Now –and I hope you will agree with me on this — our ministry would be a mess if everybody were given exactly the same gifts and the same tasks – won’t you agree? Imagine if all our children went to college to become all musicians, or all engineers, or all teachers, or all masons, or all judges, or all plumbers? Imagine an orchestra where all 50 or 60 musicians wanted to play the same instrument? All violas, or all cymbals, or all flutes, or all trombones or cellos?
That is why God has given each of us a unique gift, or ability, or talent, or grace to do certain things, and to do them well! Some have been called to teach, others to administrate, others to plan, others to raise questions, others to take risks, others to support, others to reach out, others to pray, others to sing, and quite often to do two, or three, or even four of the above at the same time, as you all know well!
But, at the end of the day, no gift is better than others. Neither “more excellent” than others. All our individual graces are equally meaningful to Christ, who brings them all together – like a beautiful symphony — with a masterful touch. Let me tell you a story to illustrate this point.
One upon a time the carpenter’s tools held a conference, Brother Hammer presiding. Some of those tools suggested Brother Hammer leave the meeting because he was too noisy.
Replied Brother Hammer, “If I must leave, Brother Screwdriver must go also. You must turn him around again and again to get him to accomplish anything.”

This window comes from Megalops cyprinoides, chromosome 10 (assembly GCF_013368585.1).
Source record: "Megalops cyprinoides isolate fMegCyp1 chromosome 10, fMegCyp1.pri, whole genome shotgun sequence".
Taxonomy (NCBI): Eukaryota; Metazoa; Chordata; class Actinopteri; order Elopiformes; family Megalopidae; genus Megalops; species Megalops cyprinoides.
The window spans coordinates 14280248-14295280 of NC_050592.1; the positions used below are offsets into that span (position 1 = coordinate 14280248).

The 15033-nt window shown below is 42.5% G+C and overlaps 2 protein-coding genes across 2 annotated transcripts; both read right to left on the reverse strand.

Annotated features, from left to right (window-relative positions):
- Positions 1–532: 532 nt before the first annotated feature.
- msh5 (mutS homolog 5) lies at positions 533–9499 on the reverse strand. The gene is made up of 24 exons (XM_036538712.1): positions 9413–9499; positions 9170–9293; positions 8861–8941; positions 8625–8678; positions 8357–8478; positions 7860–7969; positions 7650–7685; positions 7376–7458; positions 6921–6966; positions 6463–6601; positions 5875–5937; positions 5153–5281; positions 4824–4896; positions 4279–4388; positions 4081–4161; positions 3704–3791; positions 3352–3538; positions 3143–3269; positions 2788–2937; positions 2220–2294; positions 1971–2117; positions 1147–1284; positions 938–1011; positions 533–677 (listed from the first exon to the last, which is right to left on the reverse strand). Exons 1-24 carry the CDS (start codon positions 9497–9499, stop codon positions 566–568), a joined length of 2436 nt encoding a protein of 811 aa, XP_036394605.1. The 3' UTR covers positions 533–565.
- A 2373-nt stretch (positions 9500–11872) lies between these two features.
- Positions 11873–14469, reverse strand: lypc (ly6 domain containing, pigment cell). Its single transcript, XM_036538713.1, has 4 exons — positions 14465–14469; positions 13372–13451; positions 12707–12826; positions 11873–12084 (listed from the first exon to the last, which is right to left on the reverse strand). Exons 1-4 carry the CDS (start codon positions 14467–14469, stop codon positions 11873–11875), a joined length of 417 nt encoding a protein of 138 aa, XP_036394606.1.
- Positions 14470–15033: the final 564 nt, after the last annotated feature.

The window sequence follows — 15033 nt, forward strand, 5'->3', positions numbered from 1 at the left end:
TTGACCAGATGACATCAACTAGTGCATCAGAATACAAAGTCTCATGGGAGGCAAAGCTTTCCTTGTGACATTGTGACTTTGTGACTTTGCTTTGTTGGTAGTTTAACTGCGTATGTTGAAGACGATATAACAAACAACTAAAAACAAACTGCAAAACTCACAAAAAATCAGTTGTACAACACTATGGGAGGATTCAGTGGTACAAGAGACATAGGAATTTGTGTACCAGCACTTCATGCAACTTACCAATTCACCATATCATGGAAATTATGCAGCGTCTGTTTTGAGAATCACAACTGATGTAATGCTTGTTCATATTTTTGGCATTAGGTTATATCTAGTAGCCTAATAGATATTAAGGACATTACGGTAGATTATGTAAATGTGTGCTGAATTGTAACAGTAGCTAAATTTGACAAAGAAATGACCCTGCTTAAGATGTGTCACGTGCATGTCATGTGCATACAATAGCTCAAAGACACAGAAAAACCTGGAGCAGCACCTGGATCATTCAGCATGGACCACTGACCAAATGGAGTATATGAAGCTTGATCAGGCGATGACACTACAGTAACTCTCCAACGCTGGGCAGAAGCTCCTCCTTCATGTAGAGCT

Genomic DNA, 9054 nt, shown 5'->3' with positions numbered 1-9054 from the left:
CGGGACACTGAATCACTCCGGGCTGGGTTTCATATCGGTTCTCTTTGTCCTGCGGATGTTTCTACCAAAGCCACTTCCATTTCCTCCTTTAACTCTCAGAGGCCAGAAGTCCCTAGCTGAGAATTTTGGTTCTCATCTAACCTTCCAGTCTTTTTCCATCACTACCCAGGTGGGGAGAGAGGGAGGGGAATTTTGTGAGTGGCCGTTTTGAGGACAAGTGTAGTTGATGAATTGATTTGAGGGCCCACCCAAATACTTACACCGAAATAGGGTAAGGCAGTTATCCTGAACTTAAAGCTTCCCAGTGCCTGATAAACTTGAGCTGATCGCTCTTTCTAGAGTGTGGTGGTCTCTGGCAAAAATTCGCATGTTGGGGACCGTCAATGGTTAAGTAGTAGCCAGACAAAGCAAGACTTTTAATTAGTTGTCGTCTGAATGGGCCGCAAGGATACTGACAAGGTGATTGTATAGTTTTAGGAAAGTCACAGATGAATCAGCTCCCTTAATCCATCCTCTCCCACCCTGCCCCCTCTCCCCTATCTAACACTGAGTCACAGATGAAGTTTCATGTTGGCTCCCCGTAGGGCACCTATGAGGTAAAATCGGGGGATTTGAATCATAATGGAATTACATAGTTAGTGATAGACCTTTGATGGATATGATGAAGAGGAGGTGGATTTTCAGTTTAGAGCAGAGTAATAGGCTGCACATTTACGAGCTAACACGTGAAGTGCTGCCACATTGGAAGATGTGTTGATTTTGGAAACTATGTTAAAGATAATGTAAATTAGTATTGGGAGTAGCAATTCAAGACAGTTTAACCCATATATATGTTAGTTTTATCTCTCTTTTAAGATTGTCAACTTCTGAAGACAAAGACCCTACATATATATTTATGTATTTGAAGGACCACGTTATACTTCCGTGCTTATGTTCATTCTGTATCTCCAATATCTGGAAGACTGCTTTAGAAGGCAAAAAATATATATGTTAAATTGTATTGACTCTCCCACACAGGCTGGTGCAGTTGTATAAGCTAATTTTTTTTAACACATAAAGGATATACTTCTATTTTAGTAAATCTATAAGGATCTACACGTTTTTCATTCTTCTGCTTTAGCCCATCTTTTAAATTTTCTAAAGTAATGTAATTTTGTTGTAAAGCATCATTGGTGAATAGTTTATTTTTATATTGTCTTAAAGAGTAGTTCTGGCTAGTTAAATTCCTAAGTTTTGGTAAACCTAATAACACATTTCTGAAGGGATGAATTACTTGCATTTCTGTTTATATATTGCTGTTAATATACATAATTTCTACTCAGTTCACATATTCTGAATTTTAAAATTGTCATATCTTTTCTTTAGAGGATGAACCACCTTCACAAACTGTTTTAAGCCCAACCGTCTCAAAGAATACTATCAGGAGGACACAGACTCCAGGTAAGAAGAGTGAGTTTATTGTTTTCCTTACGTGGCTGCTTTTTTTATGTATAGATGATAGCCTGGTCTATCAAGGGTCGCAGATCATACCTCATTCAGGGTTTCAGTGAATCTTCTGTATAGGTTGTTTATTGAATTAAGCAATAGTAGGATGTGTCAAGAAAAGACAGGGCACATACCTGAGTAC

Brother Screwdriver then spoke up. “If you wish, I will leave. But Sister Plane must leave too. All her work is on the surface. Her efforts have no depth.”
To this, Sister Plane responded, “Brother Rule will also have to withdraw, for he is always measuring folks as though he were the only one who is right.”
Brother Rule then complained against Sister Sandpaper, “You ought to leave too because you’re too rough and always rubbing people the wrong way.”
In the middle of all this discussion, in he walked, the Carpenter of Nazareth. He had arrived to start his day’s work. Putting on his apron, he went to the bench to make a little platform – someone who knew well said it was a pulpit from which to proclaim the gospel. And the Carpenter of Nazareth employed the hammer, the screw, the plane, the rule, the sandpaper, and all the other tools, for the sake of the Gospel.
Friends, I cannot stress enough how important it is that you tap into your unique graces so that you can be all God has meant for you to be, but also to help make our own church more effective in our ministry, more welcoming, more meaningful, more relevant, more prophetic, more sensitive.
One of my lay leaders once said that “no congregation could ever be all it was called to be until it understood and employed all its spiritual gifts.”
God has graced you.
God has grafted you.
God has gifted you.
Regardless of your gift, use it, and use it well, and be serious about that gift entrusted to you. And when someone invites you, or encourages you to tap your own graces so that you may grow and help us keep our witness vital and exciting, please put all your reservations, all your excuses, all your biases, all your fears on hold until you finally understand that all you are and all you possess is a but a gift from God.
And more important than that, a gift to be used each and every day for the sake of the Gospel of Christ!